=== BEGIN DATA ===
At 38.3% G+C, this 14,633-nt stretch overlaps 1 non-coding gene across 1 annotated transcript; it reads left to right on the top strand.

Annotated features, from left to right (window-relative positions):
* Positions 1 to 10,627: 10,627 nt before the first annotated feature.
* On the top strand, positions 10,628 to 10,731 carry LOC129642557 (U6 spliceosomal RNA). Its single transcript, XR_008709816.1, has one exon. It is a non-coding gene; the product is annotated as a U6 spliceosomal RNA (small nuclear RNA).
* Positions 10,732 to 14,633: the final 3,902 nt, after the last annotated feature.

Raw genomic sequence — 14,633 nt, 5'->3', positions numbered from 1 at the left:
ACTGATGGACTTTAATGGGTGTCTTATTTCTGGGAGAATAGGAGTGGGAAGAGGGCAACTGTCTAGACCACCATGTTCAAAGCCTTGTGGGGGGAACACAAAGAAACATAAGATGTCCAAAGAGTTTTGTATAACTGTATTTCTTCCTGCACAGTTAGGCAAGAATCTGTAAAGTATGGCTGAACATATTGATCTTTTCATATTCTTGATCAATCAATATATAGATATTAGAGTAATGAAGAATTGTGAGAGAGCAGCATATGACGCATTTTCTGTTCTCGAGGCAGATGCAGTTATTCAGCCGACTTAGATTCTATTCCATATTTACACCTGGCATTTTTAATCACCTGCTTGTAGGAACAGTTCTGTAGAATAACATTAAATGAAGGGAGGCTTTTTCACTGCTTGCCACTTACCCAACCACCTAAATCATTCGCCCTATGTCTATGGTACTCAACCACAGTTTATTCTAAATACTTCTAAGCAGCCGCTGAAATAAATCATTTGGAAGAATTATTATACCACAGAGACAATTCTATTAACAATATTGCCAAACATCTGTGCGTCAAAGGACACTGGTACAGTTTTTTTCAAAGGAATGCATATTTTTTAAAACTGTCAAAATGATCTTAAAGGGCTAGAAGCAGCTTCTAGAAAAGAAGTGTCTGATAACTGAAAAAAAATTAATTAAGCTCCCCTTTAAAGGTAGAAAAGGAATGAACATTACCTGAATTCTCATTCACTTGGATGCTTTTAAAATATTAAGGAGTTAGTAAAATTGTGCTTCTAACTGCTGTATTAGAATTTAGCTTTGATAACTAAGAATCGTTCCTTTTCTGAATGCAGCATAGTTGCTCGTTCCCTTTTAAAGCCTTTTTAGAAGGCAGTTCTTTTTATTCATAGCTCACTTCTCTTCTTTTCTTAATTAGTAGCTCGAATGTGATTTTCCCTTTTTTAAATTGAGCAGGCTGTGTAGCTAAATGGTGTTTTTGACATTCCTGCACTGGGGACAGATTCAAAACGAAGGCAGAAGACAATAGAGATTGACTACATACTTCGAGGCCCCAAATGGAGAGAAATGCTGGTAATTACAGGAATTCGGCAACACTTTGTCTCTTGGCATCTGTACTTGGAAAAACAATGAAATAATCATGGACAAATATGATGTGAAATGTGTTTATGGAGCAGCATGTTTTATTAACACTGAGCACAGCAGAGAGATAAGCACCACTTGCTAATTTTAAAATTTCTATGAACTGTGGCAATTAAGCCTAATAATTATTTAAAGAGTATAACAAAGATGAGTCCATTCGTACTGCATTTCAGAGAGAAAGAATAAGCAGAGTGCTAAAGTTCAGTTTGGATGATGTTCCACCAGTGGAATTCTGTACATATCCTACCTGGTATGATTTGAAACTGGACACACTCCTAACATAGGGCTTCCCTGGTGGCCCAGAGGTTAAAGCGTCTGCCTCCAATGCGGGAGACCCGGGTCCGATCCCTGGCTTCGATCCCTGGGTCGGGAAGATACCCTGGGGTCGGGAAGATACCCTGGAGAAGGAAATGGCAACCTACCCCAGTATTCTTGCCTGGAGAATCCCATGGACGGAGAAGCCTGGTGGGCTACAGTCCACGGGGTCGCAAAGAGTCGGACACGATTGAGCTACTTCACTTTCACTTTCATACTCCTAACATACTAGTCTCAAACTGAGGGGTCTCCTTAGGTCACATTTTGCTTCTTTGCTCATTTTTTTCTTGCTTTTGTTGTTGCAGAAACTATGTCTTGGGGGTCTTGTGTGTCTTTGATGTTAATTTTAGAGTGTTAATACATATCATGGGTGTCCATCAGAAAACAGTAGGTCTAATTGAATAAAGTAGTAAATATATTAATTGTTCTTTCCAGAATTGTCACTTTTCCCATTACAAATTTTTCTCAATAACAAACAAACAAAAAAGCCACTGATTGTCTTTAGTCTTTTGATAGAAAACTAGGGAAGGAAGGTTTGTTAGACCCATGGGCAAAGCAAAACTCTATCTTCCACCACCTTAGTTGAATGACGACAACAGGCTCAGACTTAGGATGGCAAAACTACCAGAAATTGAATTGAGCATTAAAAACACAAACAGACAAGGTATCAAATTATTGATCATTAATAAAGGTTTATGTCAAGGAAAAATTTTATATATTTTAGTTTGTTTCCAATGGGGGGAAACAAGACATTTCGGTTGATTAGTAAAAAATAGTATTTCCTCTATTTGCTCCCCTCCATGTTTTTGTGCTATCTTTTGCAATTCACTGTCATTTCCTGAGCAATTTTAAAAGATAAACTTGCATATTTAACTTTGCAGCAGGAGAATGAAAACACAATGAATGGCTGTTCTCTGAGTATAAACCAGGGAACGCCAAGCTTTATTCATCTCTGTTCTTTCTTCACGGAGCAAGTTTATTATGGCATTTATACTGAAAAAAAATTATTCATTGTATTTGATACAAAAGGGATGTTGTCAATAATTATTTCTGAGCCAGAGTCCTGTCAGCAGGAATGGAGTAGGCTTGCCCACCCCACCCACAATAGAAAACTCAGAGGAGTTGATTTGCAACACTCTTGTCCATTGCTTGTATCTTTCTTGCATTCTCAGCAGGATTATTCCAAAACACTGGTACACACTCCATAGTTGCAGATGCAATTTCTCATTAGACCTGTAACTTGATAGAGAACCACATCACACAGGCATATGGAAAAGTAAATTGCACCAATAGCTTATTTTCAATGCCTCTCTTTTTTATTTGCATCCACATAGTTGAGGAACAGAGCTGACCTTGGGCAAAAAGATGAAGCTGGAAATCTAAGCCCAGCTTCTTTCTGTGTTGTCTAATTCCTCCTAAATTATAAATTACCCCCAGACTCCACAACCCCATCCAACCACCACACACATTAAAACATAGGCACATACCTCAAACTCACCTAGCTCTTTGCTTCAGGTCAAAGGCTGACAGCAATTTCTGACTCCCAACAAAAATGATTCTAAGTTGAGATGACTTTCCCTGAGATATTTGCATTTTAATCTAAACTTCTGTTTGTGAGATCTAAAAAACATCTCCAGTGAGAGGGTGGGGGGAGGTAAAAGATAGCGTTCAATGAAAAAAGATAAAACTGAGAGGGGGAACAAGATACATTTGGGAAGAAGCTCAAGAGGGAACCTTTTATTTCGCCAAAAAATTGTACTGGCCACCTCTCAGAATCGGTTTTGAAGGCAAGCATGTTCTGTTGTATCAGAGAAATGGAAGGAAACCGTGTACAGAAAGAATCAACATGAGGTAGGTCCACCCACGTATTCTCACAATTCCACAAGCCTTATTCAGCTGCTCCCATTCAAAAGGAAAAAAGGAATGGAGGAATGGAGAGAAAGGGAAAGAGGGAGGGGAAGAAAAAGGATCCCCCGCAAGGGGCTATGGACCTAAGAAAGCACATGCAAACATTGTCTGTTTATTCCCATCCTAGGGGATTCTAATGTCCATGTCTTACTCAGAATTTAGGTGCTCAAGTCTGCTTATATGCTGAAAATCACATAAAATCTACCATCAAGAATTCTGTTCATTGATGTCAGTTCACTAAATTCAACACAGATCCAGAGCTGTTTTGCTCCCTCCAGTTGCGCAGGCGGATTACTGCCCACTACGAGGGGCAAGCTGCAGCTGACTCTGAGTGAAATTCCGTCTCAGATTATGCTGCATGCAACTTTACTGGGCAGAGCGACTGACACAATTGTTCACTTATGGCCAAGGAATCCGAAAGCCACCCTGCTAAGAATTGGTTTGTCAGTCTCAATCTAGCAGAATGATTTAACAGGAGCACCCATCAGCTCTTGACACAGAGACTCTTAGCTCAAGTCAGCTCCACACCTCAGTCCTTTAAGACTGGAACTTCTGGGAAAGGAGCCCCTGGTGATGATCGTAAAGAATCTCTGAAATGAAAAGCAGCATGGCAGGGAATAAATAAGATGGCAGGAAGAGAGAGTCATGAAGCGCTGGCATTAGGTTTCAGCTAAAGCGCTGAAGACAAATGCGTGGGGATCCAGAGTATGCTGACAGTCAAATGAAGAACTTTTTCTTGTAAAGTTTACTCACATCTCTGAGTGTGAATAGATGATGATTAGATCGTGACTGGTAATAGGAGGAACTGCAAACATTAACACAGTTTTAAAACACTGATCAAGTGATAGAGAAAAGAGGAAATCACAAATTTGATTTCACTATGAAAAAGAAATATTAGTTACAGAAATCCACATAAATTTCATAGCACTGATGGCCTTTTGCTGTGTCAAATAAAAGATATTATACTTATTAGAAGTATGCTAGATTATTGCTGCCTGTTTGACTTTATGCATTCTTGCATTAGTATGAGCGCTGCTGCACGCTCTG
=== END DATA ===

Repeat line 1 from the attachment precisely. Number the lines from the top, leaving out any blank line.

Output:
At 38.3% G+C, this 14,633-nt stretch overlaps 1 non-coding gene across 1 annotated transcript; it reads left to right on the top strand.